“Skyglow refers to the glow effect that can be seen over populated areas. It is the combination of all light reflected from what it has illuminated escaping up into the sky and from all of the badly directed light in that area that also escapes into the sky, being scattered (redirected) by the atmosphere back toward the ground. This scattering is very strongly related to the wavelength of the light when the air is very clear (with very little aerosols). Rayleigh scattering dominates in such clear air, making the sky appear blue in the daytime. When there is significant aerosol (typical of most modern polluted conditions), the scattered light has less dependence on wavelength, making a whiter daytime sky. Because of this Rayleigh effect, and because of the eye’s increased sensitivity to white or blue-rich light sources when adapted to very low light levels (see Purkinje effect), white or blue-rich light contributes significantly more to sky-glow than an equal amount of yellow light. Sky glow is of particular irritation to astronomers, because it reduces contrast in the night sky to the extent where it may even become impossible to see any but the brightest stars.”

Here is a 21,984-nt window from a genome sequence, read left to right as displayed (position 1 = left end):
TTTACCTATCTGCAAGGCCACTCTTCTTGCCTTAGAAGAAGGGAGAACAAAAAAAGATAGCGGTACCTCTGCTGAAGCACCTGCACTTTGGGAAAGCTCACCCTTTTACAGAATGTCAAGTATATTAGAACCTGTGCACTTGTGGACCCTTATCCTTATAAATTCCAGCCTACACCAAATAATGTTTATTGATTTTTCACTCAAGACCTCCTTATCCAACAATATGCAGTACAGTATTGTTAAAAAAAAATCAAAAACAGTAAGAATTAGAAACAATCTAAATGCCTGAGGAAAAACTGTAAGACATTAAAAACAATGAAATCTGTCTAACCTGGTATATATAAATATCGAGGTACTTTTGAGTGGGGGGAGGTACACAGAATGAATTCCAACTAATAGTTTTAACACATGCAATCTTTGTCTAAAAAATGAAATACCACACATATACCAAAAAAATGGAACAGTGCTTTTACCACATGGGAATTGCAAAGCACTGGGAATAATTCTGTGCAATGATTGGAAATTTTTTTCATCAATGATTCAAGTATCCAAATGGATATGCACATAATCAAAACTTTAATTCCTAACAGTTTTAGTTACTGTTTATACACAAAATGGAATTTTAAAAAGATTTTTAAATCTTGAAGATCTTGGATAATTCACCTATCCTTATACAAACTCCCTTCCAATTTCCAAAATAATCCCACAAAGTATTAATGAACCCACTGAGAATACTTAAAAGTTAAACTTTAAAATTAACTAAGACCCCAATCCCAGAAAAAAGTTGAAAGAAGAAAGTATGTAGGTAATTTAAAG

“The Tyndall effect also creates brightly coloured sunrises and sunsets, when water vapour and particles from pollution or volcanic eruptions reflect the red and orange light.”
According to the links above the cloudless blue sky you are observing may not be a natural blue sky after all, especially if some of the phenomena mentioned above is happening in your area. Your sky may be blue but bottom line is, you are still getting sprayed.